SSL is becoming more of a consideration for WordPress developers. Not only will you need it if you’re developing a transactional website, but now it could affect your SEO too. In this quick tip I’ll show you how easy it is to make your WordPress site more secure.
What is SSL and Why Use It?
SSL stands for Secure Sockets Layer. If your site uses it, the http at the beginning of your urls will be replaced by https. It effectively adds a layer of security to your site by encrypting urls so they aren’t sent openly between the client and the server. This means that any urls containing sensitive information such as passwords and/or transaction details are invisible to the bad people who want to hack into your WordPress installation.
You may not think that your site is using urls with sensitive information but it may well be without you realizing. WordPress automatically generates all sorts of potentially insecure urls when users are logging in to your site or completing transactions.
Another good reason to use SSL is that Google has now announced that it’s adding it to its algorithms, meaning that sites with SSL may well be ranked more favorably.
To set up SSL in WordPress you’ll need to carry out two steps:
- Buy an SSL certificate for your domain
- Add SSL to your WordPress installation either via a plugin or by editing your
Buying an SSL Certificate
Most hosting providers or domain registrars will sell you an SSL certificate, which is normally the simplest way to go about it as they will complete the configuration with your domain name. Alternatiavley if you want to do this yourself, you can buy one direct form an SSL certificate provider.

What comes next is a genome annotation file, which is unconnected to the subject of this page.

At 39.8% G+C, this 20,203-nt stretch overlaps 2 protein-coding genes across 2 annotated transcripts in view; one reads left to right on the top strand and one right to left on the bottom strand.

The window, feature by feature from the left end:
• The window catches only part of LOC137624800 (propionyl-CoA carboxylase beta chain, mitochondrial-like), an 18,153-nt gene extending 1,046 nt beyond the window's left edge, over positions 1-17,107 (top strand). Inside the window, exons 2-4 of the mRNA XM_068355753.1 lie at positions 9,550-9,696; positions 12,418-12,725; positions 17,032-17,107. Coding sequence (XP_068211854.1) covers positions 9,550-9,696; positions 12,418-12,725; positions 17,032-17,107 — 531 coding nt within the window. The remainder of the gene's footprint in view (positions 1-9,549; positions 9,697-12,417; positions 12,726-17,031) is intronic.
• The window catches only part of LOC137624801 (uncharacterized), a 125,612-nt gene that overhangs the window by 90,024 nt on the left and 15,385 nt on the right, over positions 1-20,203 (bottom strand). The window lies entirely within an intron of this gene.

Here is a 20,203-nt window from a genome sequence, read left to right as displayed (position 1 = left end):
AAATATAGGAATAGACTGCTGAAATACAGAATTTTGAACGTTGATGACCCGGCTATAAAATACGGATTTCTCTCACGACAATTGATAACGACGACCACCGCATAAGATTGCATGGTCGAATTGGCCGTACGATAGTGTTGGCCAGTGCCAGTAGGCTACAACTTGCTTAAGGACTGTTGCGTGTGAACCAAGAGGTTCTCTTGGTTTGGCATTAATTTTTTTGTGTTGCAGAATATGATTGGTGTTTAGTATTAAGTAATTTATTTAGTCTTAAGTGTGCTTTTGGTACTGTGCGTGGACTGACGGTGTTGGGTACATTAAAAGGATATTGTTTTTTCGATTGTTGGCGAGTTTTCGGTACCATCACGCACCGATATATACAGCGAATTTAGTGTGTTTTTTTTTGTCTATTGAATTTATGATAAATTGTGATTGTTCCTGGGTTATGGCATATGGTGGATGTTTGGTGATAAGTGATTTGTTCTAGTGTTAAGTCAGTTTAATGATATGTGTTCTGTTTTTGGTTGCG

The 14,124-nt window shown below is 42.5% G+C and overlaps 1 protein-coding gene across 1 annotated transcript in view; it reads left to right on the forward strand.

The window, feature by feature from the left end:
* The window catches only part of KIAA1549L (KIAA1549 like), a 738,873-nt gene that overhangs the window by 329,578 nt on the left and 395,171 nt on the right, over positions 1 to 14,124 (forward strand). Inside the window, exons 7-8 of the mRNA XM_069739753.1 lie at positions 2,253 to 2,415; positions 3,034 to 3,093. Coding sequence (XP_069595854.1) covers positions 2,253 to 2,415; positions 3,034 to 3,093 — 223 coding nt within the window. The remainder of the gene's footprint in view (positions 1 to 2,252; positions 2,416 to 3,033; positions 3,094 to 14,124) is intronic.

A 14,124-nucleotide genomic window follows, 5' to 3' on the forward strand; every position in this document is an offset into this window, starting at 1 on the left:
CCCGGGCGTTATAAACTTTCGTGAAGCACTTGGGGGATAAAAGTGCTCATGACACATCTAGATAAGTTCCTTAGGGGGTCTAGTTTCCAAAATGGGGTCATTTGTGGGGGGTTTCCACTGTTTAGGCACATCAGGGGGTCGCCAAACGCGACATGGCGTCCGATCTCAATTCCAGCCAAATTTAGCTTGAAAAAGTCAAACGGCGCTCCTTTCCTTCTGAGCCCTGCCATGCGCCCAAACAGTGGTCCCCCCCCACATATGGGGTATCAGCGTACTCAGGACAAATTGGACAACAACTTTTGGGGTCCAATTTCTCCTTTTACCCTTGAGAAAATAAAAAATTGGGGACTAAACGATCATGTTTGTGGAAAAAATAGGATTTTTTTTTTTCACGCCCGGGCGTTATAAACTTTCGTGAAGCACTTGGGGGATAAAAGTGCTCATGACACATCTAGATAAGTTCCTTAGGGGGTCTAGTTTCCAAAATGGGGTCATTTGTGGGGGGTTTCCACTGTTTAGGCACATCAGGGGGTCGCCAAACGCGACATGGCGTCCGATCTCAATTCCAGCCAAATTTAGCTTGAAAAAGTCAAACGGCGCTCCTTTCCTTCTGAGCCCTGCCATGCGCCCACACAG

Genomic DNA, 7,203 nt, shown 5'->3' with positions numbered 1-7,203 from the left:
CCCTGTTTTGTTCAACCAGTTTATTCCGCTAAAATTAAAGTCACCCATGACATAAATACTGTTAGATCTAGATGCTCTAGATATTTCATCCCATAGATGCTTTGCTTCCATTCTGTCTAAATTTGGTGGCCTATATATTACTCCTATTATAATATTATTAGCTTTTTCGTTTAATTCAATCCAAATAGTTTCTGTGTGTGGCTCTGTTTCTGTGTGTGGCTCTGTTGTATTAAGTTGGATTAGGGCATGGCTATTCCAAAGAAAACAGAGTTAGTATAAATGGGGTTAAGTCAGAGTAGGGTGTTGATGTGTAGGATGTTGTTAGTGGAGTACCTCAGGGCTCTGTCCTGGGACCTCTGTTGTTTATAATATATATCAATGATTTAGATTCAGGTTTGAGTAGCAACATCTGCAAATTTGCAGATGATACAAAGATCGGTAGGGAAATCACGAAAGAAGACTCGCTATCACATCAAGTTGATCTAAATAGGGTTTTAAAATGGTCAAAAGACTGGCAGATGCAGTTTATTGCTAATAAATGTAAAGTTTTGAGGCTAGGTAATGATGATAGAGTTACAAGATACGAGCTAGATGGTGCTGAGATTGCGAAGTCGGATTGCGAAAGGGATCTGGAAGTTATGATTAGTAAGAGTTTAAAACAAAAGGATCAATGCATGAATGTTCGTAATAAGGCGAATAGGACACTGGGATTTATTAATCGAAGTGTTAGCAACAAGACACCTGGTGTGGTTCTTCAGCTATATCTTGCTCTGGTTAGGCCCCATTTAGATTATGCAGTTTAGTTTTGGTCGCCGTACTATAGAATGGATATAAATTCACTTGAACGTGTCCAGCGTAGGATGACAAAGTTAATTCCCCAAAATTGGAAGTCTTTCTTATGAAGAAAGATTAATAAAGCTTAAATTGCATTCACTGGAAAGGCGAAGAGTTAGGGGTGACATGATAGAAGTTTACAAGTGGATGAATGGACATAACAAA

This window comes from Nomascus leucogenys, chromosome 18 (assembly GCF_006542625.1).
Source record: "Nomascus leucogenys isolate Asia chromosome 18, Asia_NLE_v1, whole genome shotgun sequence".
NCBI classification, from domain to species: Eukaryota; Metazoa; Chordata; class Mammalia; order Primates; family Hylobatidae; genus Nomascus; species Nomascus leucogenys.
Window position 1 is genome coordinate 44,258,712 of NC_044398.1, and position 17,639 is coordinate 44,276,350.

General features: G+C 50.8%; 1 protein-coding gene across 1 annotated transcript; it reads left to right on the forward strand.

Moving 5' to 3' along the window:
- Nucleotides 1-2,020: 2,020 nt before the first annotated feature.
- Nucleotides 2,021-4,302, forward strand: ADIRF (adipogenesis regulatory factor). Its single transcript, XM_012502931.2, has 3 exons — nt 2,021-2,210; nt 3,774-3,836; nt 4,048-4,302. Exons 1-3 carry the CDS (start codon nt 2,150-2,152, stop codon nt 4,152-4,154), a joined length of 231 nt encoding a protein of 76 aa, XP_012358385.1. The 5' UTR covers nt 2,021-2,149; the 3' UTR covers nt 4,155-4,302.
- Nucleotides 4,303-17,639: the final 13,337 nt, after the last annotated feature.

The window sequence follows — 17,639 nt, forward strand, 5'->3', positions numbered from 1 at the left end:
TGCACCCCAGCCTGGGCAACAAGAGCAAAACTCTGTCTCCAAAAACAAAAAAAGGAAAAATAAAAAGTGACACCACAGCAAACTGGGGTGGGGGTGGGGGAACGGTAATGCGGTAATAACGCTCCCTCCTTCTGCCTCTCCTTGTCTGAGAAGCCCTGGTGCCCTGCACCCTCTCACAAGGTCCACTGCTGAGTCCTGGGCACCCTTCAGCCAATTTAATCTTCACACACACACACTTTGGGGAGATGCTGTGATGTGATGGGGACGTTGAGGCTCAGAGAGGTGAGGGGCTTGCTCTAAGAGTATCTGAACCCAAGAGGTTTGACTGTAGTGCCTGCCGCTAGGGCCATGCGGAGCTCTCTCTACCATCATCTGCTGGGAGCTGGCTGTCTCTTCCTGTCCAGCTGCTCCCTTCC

When you’re buying your certificate, you’ll have a few options to choose from:
- Standard SSL Certificate – sufficient for standard WordPress installations
- Extended Validation (EV) SSL Certificates provide greater reassurance for website visitors as they turn the URL bar green and display the name of the organisation providing the certificate. They will cost a bit more and you may have to provide more infomation about your company to the provider.
- Wildcard SSL Certificates – if you’re running a Multisite installation using subdomains (not subdirectories) you’ll need one of these. These come either as standard or EV.
Adding SSL to WordPress
Once you’ve bought your SSL certificate and have it working with your domain, configuring WordPress to use SSL is very simple.
This time you have two options:
- Configure SSL for the whole site. This is essential if your site is a transactional one, for example a shop or app, or if you want to install SSL for SEO purposes.
- Configure SSL for the admin area. This won’t change your front-end site but will make your admin area more secure.
Configuring SSL for Your Whole Site
You can do this very simply in the WordPress dashboard. Go to Settings -> General and change the WordPress Address and the Site address from http to https:
Configuring SSL for the Admin and /or Login
To do this, open your
wp-config.php file and find the line that reads:
/* That's all, stop editing! Happy blogging. */
Immediately above it, add this line:
This forces the whole admin area to use SSL. If you just want the login screen to use SSL you add this line instead:
You don’t need to use both.
config-php file and test what you’ve done by logging into your site.
Alternative – Using a Plugin
If you don’t feel comfortable editing your
wp-config.php file and want to set up SSL for the admin area, you can use a plugin to do this. The WordPress SSL plugin lets you configure SSL via the Dashboard.
For more on WordPress SSL, see the following: